For most Vietnamese, the past 20 years have been something of a golden era. The conflicts of the past century are long over (though not forgotten), standards of living have risen remarkably and the nation's economy is thriving. Virtually everyone can afford a motorbike and a burgeoning middle class now has the spending power to enjoy air-conditioned apartments and overseas travel. Yet Vietnam remains resolutely a one-party state, its leaders very sensitive to protest and dissent.
In May 2016 the hashtag #toichonca ('I choose fish') became Vietnam's most used social media slogan. This somewhat unlikely phrase went viral in response to an industrial toxic spill by Formosa, a Taiwanese company. An investigation confirmed the company had contaminated a 200km stretch of central Vietnamese coastline, resulting in millions of dead fish and thousands of idle fishermen. Formosa's initial response was to suggest people choose either to catch fish or have industry, sparking nationwide protests. But the company later acknowledged responsibility and agreed to pay US$500 million in compensation.
Environmental disasters are not uncommon in Vietnam (forests and fields remain poisoned by Agent Orange used by the USA in the war), but the post-Formosa protests were unusual in a country where the internet is tightly controlled by government and dissent is not tolerated. Nguyen Ngoc Nhu Quynh, who uses the moniker 'Mother Mushroom', is a blogger who campaigns on environmental, social and political issues (such as bauxite mining and police brutality), and was a very vocal protester against Formosa. She's currently in jail: a 10-year prison term was issued to her for conducting 'propaganda against the state'. Human Rights Watch, which has campaigned for the release of other activists in Vietnam, has called for her immediate release, claiming the government is using her as an example to intimidate others. The government's position is that she was prosecuted in accordance with Vietnamese law regarding anti-state activity.
Hanoi maintains close economic ties to China, one of its largest trading partners, and the two countries share a close cultural heritage. But serious differences periodically erupt with Beijing over maritime territory. For the Vietnamese, even the name 'South China Sea' is intolerable as it implies China has a claim to the entire body of water – in Vietnam it's always the 'East Sea'.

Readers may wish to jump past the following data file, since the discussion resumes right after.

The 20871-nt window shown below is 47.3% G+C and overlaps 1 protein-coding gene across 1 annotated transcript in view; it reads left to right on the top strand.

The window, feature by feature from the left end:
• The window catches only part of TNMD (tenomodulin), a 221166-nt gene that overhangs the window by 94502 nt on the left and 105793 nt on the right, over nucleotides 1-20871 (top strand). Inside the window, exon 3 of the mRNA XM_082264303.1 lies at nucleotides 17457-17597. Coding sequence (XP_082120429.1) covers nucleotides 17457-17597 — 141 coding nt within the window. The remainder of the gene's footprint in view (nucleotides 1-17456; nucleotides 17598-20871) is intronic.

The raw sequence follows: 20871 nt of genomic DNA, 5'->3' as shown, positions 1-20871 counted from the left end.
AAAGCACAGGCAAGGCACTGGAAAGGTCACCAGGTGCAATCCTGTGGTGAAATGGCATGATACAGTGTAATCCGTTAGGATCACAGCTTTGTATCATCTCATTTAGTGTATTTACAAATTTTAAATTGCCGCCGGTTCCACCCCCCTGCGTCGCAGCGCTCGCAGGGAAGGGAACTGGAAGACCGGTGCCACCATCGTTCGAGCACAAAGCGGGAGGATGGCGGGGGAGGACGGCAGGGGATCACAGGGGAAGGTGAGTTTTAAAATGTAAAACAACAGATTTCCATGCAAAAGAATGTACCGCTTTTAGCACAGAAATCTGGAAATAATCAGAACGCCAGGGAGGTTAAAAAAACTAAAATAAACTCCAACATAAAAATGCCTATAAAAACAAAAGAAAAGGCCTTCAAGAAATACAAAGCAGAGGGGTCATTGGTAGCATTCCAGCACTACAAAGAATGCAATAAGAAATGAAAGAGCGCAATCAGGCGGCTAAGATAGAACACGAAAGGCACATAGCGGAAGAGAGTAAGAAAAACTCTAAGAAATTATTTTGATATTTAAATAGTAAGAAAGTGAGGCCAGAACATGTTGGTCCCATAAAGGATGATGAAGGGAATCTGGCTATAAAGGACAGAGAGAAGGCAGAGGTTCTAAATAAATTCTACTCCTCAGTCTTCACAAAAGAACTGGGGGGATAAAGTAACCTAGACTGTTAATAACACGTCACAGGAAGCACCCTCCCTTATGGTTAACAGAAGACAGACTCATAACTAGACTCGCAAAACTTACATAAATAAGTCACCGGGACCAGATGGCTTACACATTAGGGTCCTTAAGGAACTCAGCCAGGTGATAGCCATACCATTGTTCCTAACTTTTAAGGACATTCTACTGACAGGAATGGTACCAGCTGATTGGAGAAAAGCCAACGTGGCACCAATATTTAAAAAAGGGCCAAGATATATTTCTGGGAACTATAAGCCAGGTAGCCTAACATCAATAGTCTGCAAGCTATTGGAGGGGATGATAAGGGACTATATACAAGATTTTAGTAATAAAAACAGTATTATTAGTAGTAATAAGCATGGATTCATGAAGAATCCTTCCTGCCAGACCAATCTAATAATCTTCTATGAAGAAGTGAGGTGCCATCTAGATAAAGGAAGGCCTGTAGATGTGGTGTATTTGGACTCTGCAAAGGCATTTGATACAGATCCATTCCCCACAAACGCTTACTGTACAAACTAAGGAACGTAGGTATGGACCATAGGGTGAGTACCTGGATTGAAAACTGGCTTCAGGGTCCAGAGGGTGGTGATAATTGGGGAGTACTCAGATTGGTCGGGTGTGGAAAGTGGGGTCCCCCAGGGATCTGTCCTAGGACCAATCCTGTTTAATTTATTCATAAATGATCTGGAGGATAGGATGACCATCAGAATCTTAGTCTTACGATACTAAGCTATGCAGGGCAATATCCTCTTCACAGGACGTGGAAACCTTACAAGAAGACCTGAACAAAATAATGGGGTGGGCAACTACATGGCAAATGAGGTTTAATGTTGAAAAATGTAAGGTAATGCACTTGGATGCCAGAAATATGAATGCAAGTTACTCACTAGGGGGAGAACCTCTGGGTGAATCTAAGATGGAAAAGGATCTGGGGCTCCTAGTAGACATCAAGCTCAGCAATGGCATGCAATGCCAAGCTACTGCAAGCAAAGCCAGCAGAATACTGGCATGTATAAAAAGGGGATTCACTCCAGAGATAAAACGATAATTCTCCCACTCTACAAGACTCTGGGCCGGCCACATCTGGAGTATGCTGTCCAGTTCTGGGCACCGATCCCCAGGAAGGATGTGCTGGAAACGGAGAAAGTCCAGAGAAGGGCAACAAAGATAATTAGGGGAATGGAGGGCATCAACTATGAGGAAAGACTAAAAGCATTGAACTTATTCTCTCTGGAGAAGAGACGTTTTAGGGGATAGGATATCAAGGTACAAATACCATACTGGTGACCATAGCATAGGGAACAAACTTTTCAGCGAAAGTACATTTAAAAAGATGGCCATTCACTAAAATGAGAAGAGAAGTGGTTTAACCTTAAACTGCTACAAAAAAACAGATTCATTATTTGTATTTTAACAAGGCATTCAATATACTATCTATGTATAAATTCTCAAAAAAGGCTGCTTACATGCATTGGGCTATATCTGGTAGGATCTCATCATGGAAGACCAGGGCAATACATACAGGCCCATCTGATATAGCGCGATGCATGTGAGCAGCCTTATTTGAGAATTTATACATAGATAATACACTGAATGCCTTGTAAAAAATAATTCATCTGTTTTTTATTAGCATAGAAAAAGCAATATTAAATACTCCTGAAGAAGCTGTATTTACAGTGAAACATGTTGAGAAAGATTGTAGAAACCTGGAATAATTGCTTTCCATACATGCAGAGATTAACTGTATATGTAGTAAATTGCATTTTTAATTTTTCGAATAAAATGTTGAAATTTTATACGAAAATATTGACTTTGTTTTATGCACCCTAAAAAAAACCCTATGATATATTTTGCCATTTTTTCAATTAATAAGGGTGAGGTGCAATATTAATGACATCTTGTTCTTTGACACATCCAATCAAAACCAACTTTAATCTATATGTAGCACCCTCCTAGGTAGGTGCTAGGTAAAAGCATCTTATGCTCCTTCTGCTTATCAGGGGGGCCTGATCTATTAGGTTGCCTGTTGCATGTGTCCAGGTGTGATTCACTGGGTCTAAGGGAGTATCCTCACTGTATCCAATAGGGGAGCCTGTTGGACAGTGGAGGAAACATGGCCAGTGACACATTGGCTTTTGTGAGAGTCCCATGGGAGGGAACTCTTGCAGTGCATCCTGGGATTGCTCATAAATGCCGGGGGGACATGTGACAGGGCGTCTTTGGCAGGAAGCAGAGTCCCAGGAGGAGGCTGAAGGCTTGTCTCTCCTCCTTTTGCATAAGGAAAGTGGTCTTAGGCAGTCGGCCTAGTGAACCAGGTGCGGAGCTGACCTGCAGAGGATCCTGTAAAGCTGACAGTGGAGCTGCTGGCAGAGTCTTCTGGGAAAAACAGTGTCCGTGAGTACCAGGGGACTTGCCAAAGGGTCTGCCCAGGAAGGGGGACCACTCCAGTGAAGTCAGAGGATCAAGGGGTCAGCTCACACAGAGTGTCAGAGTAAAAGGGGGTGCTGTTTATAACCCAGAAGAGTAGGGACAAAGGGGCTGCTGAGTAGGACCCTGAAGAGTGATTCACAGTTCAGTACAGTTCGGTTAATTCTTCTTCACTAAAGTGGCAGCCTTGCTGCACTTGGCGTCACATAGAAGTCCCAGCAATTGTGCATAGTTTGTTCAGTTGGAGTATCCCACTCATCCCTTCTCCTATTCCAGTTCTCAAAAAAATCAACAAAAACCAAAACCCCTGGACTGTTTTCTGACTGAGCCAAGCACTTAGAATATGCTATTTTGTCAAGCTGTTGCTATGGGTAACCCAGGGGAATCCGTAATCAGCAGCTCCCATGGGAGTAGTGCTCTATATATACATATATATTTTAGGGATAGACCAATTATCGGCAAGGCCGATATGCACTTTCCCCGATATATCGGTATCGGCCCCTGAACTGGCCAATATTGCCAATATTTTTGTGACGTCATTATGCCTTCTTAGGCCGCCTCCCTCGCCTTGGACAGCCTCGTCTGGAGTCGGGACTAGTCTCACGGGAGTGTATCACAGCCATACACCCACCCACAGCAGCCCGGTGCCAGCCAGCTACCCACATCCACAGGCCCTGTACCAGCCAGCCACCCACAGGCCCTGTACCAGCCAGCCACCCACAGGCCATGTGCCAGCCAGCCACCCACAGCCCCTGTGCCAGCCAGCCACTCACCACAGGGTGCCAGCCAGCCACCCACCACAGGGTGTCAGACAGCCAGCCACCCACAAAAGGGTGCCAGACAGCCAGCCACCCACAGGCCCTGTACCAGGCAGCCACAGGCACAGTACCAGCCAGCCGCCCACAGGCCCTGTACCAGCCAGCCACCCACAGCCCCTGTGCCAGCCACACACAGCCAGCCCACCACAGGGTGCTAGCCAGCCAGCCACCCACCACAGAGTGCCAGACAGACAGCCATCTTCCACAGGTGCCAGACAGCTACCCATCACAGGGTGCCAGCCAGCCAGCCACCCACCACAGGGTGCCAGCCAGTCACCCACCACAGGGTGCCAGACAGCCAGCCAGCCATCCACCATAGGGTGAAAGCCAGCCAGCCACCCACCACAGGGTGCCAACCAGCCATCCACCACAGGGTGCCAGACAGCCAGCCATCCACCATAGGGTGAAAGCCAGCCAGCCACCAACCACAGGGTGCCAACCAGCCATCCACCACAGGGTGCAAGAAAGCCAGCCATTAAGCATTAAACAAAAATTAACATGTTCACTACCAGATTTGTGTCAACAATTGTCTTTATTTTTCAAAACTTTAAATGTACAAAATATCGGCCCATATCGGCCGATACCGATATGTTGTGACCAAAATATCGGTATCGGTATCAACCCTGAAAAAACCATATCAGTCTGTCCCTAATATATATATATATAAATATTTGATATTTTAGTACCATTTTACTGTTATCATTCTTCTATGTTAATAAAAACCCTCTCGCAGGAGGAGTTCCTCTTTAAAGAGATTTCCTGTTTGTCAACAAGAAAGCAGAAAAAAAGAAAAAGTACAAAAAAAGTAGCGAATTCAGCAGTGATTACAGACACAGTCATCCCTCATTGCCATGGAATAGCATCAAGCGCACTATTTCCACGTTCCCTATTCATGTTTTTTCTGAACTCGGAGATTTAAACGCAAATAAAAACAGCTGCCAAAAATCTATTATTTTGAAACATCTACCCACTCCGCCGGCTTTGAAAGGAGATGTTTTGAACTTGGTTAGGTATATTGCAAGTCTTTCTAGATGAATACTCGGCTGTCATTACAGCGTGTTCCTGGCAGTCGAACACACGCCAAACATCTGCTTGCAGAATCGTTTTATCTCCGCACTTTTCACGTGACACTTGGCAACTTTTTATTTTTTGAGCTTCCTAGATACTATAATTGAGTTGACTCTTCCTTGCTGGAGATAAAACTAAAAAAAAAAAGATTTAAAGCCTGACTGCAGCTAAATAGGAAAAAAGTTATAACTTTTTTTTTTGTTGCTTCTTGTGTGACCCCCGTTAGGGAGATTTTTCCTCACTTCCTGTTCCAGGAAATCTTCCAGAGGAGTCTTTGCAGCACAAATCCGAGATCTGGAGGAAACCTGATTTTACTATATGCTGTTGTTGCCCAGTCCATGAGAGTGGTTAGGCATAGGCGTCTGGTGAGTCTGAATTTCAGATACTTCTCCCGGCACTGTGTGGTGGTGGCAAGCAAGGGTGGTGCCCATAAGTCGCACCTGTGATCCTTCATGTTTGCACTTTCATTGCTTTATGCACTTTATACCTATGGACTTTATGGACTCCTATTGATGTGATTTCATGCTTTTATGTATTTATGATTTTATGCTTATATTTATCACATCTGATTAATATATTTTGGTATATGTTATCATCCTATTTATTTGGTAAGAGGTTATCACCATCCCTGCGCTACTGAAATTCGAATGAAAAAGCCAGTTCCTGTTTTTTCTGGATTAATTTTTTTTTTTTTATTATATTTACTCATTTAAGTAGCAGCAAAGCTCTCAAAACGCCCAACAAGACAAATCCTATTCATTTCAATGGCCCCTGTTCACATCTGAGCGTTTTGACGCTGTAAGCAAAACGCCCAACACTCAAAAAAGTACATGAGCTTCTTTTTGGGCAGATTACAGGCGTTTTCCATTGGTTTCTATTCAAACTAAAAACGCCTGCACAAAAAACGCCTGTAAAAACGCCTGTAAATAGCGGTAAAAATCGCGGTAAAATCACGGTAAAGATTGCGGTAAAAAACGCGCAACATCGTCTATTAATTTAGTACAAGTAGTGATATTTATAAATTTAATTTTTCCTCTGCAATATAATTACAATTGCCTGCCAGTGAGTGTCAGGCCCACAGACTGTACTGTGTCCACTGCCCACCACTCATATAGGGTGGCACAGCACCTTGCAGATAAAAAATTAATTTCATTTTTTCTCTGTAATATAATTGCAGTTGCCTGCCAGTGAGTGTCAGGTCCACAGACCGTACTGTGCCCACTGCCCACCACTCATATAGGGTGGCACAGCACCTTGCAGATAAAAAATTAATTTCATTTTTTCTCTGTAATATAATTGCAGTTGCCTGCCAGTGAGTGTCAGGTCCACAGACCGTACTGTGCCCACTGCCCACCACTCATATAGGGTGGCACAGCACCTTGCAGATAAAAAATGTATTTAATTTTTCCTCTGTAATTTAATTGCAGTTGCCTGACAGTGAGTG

In May 2014 there were at least 21 deaths during anti-Chinese riots, in response to China deploying an oil rig in the disputed Paracel Islands. Tourism slumped as Chinese nationals cancelled holidays in Vietnam, though subsequently relations have been patched up.
Something of a personality conflict between the Viets and the Chinese continues, but business is business. More Chinese tourists (over 3 million in 2017) visit Vietnam than any other nationality. And Chinese is the second-most popular foreign language studied in Vietnam.
Walk This Way
Crossing the road in Vietnamese cities can feel like dodging bullets in a firing range, such are the numbers of motorbikes on the road. In a nation addicted to two-wheeled travel, where over 80% of the population own a motorcycle, traffic-free zones have been somewhat slow to get off the ground. But pedestrianisation schemes have now been established in Hoi An, Hue, HCMC and Hanoi (albeit only for limited hours). Negotiating Vietnamese sidewalks is another formidable challenge, as access is routinely blocked by an intimidating combo of missing paving slabs, food stalls, the odd open sewer and, yes, lots of parked motorbikes.
In February 2017, a worthy (if optimistic) initiative to reclaim the sidewalks was launched in HCMC by the city authorities seeking to encourage citizens to take up walking instead. And for Doan Ngoc Hai, nicknamed 'Captain Sidewalk' – the official tasked with keeping pavements clear and orderly – that has meant death threats.
Getting the Saigonese off their scooters will be a tough task; Tuoi Tre (Youth) newspaper reported that many of the city's office workers walk only 600 steps a day. Initiatives are certainly urgently needed to tackle urban air pollution in Vietnam, which verges on the toxic: Hanoi ranked as the second-most polluted city in the world in October 2016 and tens of thousands of premature deaths are caused by high levels of particulate matter.
Vietnam has enjoyed over two decades of consistent growth, matching China as one of the world's fastest-growing economies. Per-capita income has risen from just US$98 in 1993 to US$2290 in 2017, as Vietnam has joined the ranks of East Asian 'tiger' nations. Record numbers of Vietnamese (6.5 million in 2016) are travelling abroad. The country is a leading agricultural exporter – the second-largest coffee producer in the world – and has a strong industrial and manufacturing base. This period has not been without growing pains but, with record levels of foreign investment continuing, Vietnam's future looks bright.